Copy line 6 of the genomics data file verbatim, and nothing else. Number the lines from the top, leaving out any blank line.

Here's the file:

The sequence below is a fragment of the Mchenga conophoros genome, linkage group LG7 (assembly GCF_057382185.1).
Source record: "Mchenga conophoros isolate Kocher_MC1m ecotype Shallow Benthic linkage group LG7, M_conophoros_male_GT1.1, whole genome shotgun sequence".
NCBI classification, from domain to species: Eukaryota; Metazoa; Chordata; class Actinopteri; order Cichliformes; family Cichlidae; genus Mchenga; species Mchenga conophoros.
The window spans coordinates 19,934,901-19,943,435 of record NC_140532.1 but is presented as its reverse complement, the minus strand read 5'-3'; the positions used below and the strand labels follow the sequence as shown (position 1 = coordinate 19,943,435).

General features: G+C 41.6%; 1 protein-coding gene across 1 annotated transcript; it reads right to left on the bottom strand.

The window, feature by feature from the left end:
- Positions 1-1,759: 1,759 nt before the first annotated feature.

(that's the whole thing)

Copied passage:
The window, feature by feature from the left end: